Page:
It’s important to coordinate both testing types to ensure the values of both exploratory testing and automated testing are realised, e.g. when exploratory testing finds a defect, you can add an automated test to stop the issue from happening again.

7) Performance and non-functional testing can be exploratory

Performance and non-functional testing can also be exploratory, e.g. tracking an increasing load on a system, or measuring the time it takes a use case to fully complete from start to finish.

While performance and other non-functional testing hold a limited scope, they can still be exploratory. Whether you are tracking an increasing load on a system or measuring the time it takes an application to complete from start to finish, you can do so with the mindset of a user. You outline the scope of your testing in your test charter.

8) Choose the Exploratory Testing techniques that meet your needs

You’ll need to:

  • research current exploratory testing techniques
  • establish a common understanding of the techniques  you’ll use and share this with all stakeholders
  • decide on your scope (including timescales, process, and when exploratory testing  will be used)
  • ensure that the system is built to support exploratory testing, e.g. build functionality in slices that can be tested from start to finish as early as possible.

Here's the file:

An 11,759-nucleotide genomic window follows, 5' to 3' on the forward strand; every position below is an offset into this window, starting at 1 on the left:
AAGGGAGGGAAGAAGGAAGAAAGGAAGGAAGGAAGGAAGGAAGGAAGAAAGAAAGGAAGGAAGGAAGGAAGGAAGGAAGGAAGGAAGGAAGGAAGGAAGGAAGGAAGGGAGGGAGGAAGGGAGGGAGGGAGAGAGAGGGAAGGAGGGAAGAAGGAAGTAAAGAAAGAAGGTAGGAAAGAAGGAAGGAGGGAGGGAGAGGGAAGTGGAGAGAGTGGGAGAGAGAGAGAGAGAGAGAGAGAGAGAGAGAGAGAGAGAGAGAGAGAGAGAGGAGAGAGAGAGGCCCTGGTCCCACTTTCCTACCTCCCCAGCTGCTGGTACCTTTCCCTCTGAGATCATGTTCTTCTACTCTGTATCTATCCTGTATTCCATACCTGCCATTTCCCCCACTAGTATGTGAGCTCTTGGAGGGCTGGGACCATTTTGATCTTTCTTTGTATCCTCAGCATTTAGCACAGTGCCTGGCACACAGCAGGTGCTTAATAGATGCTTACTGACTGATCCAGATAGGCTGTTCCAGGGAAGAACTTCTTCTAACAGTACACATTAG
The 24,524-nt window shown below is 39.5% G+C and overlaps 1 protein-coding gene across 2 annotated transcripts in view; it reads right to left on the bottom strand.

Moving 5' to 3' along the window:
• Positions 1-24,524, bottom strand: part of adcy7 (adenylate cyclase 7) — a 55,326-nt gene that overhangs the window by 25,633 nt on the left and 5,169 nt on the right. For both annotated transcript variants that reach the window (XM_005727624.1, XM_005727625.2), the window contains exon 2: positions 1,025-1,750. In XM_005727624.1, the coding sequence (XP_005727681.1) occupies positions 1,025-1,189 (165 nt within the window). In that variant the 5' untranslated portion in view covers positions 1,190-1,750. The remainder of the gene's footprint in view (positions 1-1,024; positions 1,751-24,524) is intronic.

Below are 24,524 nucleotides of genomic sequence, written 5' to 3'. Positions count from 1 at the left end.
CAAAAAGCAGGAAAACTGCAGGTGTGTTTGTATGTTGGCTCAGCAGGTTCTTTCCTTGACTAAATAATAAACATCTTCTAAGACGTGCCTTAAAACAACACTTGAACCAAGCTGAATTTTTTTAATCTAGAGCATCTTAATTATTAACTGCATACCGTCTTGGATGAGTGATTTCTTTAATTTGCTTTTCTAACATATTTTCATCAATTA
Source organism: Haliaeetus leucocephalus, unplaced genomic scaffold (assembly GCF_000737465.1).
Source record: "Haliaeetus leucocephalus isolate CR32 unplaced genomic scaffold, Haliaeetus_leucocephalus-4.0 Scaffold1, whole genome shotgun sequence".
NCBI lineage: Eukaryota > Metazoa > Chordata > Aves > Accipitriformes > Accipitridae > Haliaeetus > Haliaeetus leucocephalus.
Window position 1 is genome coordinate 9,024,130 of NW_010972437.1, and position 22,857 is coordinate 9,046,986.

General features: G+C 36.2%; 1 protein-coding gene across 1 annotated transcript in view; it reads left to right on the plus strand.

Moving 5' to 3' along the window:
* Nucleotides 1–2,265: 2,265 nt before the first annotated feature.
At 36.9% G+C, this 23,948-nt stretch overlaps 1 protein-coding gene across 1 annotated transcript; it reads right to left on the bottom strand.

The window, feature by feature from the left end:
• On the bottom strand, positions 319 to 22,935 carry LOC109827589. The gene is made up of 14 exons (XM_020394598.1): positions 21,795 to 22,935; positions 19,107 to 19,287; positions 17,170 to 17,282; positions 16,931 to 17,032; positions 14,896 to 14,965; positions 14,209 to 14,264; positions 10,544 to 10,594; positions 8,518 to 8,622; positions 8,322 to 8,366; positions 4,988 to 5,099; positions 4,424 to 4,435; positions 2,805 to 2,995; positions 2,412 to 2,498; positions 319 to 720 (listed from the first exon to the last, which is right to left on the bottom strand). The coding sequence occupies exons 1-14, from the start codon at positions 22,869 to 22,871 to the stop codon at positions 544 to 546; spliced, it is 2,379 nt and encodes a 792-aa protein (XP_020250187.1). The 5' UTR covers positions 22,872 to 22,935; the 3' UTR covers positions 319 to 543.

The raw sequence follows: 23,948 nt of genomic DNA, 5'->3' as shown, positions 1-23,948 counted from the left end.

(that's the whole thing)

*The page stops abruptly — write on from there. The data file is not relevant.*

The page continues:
9) Don’t confuse exploratory testing with user acceptance testing

User acceptance is a testing activity that can (and probably should) be performed in an exploratory testing way. Don’t confuse the way of working with the type of test required.

Exploratory testing isn’t a phase of the development lifecycle; it’s an approach and technique that you should use throughout the life of the project.  As soon as your bits of a system under development have a testable flow through them, you must test that flow.  Exploratory techniques are a good way of doing that quickly and with high value output.

10) Don’t go mad on tools

There are many different tools you can use to do exploratory testing, from fully automated video capture and logging tools, to planning tools, to walls full of process diagrams and feature descriptions with accompanying timebox plans. However, the only tool you really need to do exploratory testing is a pen and some paper.

Tools are nice to have, but don’t put off starting exploratory testing if you don’t have access to them.

Do you have any tips around exploratory testing you would like to share?  Add them in the comments box and let everyone know.

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1 comment

  1. Comment by Mike Finn posted on

    Great article.
    Specially liked the item number 4.
    Its actually not easy to do ET and way too often its considered as 'free for all' type of testing.
    But as you pointed out in the article its far from it, and indeed requires structure and skills.

    I often also find people needing support in form of common test objectives for generic elements.
    There are usually lot more test objectives on common elements than testers might think, and that is where you need to have skills and experience. For example, considering simple email address collection field, there are some many different test objectives to test, far more than people may initially think. Search more with #TestObjectives or even simply check RFC5322.

    Thanks again for great post!